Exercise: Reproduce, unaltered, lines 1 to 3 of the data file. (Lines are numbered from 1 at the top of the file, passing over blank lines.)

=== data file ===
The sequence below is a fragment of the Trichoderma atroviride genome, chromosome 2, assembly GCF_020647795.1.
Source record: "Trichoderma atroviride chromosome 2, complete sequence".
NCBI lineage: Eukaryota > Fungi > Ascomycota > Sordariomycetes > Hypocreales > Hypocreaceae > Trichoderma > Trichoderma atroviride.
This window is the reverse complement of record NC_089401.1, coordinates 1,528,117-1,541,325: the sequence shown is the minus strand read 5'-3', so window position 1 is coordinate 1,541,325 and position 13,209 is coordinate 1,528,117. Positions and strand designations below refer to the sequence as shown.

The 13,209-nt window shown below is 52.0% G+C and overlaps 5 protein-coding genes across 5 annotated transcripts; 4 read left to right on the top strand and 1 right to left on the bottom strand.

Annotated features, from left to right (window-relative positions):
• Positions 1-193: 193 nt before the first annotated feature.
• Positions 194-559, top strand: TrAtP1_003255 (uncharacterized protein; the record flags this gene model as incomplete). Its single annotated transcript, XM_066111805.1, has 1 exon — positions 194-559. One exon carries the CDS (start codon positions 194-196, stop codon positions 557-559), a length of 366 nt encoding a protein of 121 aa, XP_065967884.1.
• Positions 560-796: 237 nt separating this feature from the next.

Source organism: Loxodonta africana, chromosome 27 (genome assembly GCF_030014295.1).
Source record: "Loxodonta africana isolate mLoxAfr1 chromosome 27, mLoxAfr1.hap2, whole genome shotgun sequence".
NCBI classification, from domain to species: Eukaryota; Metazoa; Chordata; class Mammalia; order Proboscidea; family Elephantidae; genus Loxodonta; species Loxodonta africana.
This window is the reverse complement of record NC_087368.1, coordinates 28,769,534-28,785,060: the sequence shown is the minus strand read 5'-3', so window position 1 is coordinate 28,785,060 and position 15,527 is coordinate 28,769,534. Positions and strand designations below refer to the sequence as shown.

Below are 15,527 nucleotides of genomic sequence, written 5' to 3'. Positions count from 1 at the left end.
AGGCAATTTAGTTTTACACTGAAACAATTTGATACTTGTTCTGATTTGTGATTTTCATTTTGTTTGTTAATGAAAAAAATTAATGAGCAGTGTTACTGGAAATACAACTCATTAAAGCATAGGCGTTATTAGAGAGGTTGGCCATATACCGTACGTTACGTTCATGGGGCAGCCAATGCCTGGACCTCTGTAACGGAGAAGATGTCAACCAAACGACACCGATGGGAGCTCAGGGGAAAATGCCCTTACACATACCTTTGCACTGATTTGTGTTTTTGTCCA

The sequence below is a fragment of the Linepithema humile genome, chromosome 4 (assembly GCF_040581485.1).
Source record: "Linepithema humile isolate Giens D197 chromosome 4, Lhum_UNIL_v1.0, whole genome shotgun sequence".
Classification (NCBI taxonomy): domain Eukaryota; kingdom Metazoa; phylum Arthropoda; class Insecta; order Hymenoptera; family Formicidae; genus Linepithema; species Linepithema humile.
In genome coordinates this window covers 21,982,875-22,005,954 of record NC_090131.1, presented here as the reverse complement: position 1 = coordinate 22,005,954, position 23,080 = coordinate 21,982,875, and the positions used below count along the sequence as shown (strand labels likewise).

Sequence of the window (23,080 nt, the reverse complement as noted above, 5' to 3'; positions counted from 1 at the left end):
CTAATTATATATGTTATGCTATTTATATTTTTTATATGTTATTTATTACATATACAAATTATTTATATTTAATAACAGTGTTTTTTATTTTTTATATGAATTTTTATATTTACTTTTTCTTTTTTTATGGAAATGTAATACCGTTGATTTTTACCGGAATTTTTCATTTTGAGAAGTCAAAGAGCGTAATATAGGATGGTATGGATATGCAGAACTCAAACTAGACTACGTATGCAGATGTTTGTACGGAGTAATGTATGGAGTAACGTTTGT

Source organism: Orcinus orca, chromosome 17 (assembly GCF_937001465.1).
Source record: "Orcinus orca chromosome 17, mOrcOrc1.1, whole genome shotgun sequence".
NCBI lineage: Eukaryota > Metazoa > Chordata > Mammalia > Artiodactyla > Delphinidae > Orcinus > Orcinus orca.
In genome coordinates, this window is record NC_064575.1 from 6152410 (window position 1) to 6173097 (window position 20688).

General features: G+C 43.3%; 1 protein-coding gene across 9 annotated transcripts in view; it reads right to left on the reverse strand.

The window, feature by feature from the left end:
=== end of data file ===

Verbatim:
The sequence below is a fragment of the Trichoderma atroviride genome, chromosome 2, assembly GCF_020647795.1.
Source record: "Trichoderma atroviride chromosome 2, complete sequence".
NCBI lineage: Eukaryota > Fungi > Ascomycota > Sordariomycetes > Hypocreales > Hypocreaceae > Trichoderma > Trichoderma atroviride.